Everything You Need to Know about Choosing a Water Filtration System
We live in a true water world, with over 70% of the life-giving liquid covering the planet. Yet with all that H20, only about 2.5% of the world’s water is freshwater (drinkable) – and two-thirds of it is frozen in the world’s glaciers.
There is a premium on clean, healthy drinking water and there are certain steps necessary for ensuring a constant flow of this vital resource. For the companies and organizations serious about meeting health standards and procuring high quality drinking water, there are several methods of filtration they ought to consider.
Types of water problems in Minnesota.
Southeastern Minnesota’s water is notorious for having an unusually high concentration of iron. Apart from that, a looming problem of excessive nitrogen in lakes and streams is also a cause for concern.
To stay ahead of health hazard and headache, it helps to have a proper filtration plan in place. Part of that plan starts with recognizing which filtration type is right for your organization.
To choose the commercial filtration system that’s best for your business and budget, you will need to know your system’s flow rate and backwash rate requirements. Likewise, it will help to know the specifications and limitations of each. A certified filtration systems expert can help you choose the best possible option.
Types of Water Filtration.
Iron Curtain Filtration
Designed to remove ferrous and ferric iron without the use of chemicals like potassium permanganate, chlorine or salt, an iron curtain filtration system can lower operating costs and problems associated with hazardous chemicals. It can help omit iron stains, an iron taste to your water, and that rotten egg smell.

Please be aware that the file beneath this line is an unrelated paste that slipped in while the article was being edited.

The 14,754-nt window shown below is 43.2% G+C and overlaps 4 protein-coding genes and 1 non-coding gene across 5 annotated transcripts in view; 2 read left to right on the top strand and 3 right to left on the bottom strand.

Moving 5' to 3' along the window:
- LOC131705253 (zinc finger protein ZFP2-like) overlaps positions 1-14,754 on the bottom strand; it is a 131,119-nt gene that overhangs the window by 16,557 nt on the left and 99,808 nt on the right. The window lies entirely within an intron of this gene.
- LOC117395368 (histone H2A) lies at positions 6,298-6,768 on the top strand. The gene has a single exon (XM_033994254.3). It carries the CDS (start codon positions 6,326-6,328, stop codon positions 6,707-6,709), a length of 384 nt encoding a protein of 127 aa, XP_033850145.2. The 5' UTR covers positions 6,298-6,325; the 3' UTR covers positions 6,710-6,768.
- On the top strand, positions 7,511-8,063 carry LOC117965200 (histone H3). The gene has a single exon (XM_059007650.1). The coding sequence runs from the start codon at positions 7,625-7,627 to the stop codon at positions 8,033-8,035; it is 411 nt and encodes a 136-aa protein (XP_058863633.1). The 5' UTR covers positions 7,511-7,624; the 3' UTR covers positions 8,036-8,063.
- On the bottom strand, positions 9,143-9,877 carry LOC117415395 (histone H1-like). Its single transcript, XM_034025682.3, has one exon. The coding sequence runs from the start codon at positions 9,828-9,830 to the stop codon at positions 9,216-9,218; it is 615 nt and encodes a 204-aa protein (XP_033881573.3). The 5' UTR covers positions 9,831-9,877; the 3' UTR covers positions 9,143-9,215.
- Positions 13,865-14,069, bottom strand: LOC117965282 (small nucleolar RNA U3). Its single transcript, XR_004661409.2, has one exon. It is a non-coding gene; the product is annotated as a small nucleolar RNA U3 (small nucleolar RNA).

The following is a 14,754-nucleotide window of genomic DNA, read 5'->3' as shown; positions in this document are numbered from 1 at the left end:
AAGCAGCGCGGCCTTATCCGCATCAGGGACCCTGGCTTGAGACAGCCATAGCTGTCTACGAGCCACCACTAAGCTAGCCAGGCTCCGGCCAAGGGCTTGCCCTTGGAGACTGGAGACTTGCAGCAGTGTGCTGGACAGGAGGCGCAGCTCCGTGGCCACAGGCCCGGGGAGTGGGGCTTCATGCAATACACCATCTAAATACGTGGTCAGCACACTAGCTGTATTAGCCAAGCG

By forcing mineral rich water through the pressurized tanks, tiny particles are created which grow large enough in size to be easily removed by the filter system. The iron curtain filtration system is rated for continuous flow rates from 2.7 gpm to 476gpm at 5/gpm/sq. ft.
This type of filter allows for much faster flow rates than a conventional sand filter. Through an almost reverse-like process, lighter weight particles float to the top and the more coarse particles go to the bottom.
An upward flow of water through the filter bed allows for catching contaminants and providing a greater quality and quantity of water. Smaller diameter tanks can be used for greater flow rates.
Sand Filter Systems
This type of depth filter system uses sand to capture the free radicals and pollutants.
The more conventional means of residential filtration, a slow sand filter system can help remove disease-causing organisms and keep water clean for usage. A biolayer typically forms at the top of the sands and gravel layers, which contributes to the cleaning process. Over time, it is possible for the flow rate to decrease so it’s important to have a routine maintenance visit in place.
Standard filter systems are available from 10’’ – 72’’ diameter vessels, with both single and multiple tank configuration options. Hellenbrand system designs include: Single Tank Top Mount or Side Mount; Available with 1.25″, 1.5″, 2.0 ” and 3.0″ Smart Controllers
This type of filter relies on a special granular media called Birm, which causes iron particles in the water to rust when ample oxygen is made present. Birm allows for the reduction of iron and manganese compounds. This system only requires periodic backwashing and can deliver a quality end product.
The system designs include: Single Tank Top Mount or Side Mount; Available with 1.25″, 1.5″, 2.0 ” and 3.0″ Smart Controllers
A Filter-Ag is used for suspended solids reduction. The larger particle size in the system allows for less pressure loss and ultimately, a high quality water filtration. Its lightweight and economical process allow for some substantial savings in operation and maintenance costs.
The system designs: Single Tank Top Mount or Side Mount; Available with 1.25″, 1.5″, 2.0 ” and 3.0″ Smart Controllers
To decipher which system is truly right for you, visit our water treatments section, or call to learn more!
- August 8, 2014
- By Patrick Murphy